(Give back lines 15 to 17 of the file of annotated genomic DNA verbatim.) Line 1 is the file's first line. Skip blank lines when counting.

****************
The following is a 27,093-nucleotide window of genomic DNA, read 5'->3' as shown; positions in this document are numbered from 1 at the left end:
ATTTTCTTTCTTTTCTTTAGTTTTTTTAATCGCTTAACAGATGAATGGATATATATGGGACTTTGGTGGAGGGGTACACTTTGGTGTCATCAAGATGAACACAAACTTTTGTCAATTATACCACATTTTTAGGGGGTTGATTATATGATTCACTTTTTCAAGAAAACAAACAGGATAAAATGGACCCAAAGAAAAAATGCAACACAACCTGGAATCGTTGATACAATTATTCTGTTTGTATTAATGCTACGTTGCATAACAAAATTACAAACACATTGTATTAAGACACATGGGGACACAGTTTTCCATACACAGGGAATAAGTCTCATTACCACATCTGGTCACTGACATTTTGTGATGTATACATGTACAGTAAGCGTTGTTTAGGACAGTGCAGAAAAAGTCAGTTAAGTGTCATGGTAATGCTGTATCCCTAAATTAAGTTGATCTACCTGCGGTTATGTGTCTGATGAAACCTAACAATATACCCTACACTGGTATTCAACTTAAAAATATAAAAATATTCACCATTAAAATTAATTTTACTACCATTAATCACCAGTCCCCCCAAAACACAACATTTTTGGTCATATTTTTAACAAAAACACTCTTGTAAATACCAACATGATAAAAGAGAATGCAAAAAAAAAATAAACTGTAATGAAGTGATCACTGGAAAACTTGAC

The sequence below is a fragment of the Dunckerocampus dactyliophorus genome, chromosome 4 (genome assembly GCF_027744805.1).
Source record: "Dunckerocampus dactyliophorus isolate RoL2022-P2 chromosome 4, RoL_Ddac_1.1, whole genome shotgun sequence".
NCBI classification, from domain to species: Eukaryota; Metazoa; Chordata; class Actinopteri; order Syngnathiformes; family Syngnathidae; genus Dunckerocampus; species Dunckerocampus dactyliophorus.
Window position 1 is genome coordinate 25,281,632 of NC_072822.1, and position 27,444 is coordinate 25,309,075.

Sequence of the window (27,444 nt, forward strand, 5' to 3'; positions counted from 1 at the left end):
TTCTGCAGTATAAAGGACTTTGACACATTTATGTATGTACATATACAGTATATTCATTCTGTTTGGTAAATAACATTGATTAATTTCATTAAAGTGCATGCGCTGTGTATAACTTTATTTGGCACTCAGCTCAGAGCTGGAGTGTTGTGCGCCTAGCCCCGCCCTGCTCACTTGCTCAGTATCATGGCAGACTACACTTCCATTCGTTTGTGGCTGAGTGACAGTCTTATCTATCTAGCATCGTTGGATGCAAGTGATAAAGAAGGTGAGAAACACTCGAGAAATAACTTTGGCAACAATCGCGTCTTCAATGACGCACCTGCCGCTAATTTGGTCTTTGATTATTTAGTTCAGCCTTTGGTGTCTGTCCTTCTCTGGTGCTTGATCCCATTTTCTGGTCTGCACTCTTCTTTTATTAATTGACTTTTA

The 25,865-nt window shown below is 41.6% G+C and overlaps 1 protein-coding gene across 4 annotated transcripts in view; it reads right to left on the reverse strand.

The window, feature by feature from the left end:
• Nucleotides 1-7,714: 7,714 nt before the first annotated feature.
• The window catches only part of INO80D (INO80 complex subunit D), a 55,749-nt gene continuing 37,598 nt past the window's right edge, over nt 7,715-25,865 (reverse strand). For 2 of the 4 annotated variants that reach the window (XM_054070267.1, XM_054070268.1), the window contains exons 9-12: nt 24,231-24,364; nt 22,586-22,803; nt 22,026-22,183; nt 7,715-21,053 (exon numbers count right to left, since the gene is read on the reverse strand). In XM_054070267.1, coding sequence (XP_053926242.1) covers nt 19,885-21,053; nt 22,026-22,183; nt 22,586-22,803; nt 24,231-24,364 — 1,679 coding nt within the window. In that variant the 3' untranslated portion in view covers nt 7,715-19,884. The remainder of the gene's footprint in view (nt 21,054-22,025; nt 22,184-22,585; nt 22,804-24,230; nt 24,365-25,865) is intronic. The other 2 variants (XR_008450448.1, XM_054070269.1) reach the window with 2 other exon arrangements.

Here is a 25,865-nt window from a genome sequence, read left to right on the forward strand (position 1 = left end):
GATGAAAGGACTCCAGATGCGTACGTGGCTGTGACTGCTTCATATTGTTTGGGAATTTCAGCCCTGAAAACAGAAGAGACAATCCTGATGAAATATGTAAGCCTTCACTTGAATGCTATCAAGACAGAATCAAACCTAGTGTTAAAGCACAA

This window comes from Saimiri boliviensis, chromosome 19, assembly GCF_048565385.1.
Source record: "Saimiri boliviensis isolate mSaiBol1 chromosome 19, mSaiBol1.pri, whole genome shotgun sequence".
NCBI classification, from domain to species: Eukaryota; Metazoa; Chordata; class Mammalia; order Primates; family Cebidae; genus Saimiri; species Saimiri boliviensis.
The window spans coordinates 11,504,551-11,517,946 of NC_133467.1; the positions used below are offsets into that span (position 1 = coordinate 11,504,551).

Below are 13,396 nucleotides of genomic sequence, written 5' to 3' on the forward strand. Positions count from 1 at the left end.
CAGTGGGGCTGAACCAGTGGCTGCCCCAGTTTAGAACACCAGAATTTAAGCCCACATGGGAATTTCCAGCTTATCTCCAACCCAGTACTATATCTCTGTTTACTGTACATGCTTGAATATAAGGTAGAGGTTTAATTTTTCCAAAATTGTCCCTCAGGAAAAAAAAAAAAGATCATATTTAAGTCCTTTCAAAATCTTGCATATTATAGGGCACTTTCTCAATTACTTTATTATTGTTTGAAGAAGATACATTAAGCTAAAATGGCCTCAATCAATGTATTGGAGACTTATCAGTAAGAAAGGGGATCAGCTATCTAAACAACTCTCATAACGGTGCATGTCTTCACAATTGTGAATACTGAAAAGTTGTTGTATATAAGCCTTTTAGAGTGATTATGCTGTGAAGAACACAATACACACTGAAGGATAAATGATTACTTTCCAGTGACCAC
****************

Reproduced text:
This window comes from Saimiri boliviensis, chromosome 19, assembly GCF_048565385.1.
Source record: "Saimiri boliviensis isolate mSaiBol1 chromosome 19, mSaiBol1.pri, whole genome shotgun sequence".
NCBI classification, from domain to species: Eukaryota; Metazoa; Chordata; class Mammalia; order Primates; family Cebidae; genus Saimiri; species Saimiri boliviensis.